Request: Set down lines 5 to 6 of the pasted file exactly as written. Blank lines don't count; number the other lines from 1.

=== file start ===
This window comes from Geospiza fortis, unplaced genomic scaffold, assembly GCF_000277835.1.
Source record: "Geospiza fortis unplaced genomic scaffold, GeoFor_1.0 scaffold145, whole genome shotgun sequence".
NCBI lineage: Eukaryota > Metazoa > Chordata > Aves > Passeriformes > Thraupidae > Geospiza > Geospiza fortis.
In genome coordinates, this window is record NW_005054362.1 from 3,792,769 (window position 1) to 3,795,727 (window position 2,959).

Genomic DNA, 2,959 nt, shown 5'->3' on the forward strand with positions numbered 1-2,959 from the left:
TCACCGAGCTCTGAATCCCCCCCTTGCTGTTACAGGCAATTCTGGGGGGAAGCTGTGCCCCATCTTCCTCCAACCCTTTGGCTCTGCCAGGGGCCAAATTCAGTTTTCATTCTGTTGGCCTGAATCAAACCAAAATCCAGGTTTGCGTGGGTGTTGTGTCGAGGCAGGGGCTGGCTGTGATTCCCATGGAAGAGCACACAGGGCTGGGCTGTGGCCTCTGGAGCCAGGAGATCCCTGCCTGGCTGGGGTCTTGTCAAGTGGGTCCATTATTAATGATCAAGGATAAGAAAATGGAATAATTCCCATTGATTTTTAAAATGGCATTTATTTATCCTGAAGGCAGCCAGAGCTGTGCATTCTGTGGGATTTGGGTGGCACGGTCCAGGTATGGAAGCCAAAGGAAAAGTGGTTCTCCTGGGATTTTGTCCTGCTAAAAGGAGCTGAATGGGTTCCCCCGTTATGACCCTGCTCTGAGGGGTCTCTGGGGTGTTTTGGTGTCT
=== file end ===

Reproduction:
Genomic DNA, 2,959 nt, shown 5'->3' on the forward strand with positions numbered 1-2,959 from the left:
TCACCGAGCTCTGAATCCCCCCCTTGCTGTTACAGGCAATTCTGGGGGGAAGCTGTGCCCCATCTTCCTCCAACCCTTTGGCTCTGCCAGGGGCCAAATTCAGTTTTCATTCTGTTGGCCTGAATCAAACCAAAATCCAGGTTTGCGTGGGTGTTGTGTCGAGGCAGGGGCTGGCTGTGATTCCCATGGAAGAGCACACAGGGCTGGGCTGTGGCCTCTGGAGCCAGGAGATCCCTGCCTGGCTGGGGTCTTGTCAAGTGGGTCCATTATTAATGATCAAGGATAAGAAAATGGAATAATTCCCATTGATTTTTAAAATGGCATTTATTTATCCTGAAGGCAGCCAGAGCTGTGCATTCTGTGGGATTTGGGTGGCACGGTCCAGGTATGGAAGCCAAAGGAAAAGTGGTTCTCCTGGGATTTTGTCCTGCTAAAAGGAGCTGAATGGGTTCCCCCGTTATGACCCTGCTCTGAGGGGTCTCTGGGGTGTTTTGGTGTCT